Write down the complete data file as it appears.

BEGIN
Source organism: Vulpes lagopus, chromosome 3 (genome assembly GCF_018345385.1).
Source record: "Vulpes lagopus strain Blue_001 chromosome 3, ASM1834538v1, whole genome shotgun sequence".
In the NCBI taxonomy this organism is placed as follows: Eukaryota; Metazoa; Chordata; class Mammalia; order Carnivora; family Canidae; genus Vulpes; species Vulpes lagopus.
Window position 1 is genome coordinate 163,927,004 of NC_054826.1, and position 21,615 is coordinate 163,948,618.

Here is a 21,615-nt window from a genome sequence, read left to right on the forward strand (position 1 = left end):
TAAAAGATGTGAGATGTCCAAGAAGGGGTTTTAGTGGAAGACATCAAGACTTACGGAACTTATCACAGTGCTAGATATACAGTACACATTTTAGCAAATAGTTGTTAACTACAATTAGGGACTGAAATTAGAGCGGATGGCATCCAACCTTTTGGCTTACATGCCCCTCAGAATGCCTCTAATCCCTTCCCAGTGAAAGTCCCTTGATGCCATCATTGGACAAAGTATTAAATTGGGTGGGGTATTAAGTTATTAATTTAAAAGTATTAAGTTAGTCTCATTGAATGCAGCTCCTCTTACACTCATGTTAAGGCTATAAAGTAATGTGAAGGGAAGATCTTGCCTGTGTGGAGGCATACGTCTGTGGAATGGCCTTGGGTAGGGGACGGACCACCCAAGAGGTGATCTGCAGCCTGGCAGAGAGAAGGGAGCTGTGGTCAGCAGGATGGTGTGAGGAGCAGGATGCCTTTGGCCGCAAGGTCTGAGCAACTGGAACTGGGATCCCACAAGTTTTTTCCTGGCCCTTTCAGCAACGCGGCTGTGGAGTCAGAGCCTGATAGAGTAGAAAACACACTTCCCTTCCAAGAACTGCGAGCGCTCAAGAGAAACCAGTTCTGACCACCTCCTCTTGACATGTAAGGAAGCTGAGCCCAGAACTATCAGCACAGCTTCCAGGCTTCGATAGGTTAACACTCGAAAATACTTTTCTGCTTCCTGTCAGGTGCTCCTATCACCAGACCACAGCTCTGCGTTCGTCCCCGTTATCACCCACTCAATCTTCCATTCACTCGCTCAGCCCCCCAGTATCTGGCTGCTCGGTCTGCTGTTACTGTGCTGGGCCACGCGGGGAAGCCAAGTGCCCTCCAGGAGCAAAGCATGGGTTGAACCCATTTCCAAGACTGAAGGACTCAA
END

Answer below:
Source organism: Vulpes lagopus, chromosome 3 (genome assembly GCF_018345385.1).
Source record: "Vulpes lagopus strain Blue_001 chromosome 3, ASM1834538v1, whole genome shotgun sequence".
In the NCBI taxonomy this organism is placed as follows: Eukaryota; Metazoa; Chordata; class Mammalia; order Carnivora; family Canidae; genus Vulpes; species Vulpes lagopus.
Window position 1 is genome coordinate 163,927,004 of NC_054826.1, and position 21,615 is coordinate 163,948,618.

Here is a 21,615-nt window from a genome sequence, read left to right on the forward strand (position 1 = left end):
TAAAAGATGTGAGATGTCCAAGAAGGGGTTTTAGTGGAAGACATCAAGACTTACGGAACTTATCACAGTGCTAGATATACAGTACACATTTTAGCAAATAGTTGTTAACTACAATTAGGGACTGAAATTAGAGCGGATGGCATCCAACCTTTTGGCTTACATGCCCCTCAGAATGCCTCTAATCCCTTCCCAGTGAAAGTCCCTTGATGCCATCATTGGACAAAGTATTAAATTGGGTGGGGTATTAAGTTATTAATTTAAAAGTATTAAGTTAGTCTCATTGAATGCAGCTCCTCTTACACTCATGTTAAGGCTATAAAGTAATGTGAAGGGAAGATCTTGCCTGTGTGGAGGCATACGTCTGTGGAATGGCCTTGGGTAGGGGACGGACCACCCAAGAGGTGATCTGCAGCCTGGCAGAGAGAAGGGAGCTGTGGTCAGCAGGATGGTGTGAGGAGCAGGATGCCTTTGGCCGCAAGGTCTGAGCAACTGGAACTGGGATCCCACAAGTTTTTTCCTGGCCCTTTCAGCAACGCGGCTGTGGAGTCAGAGCCTGATAGAGTAGAAAACACACTTCCCTTCCAAGAACTGCGAGCGCTCAAGAGAAACCAGTTCTGACCACCTCCTCTTGACATGTAAGGAAGCTGAGCCCAGAACTATCAGCACAGCTTCCAGGCTTCGATAGGTTAACACTCGAAAATACTTTTCTGCTTCCTGTCAGGTGCTCCTATCACCAGACCACAGCTCTGCGTTCGTCCCCGTTATCACCCACTCAATCTTCCATTCACTCGCTCAGCCCCCCAGTATCTGGCTGCTCGGTCTGCTGTTACTGTGCTGGGCCACGCGGGGAAGCCAAGTGCCCTCCAGGAGCAAAGCATGGGTTGAACCCATTTCCAAGACTGAAGGACTCAA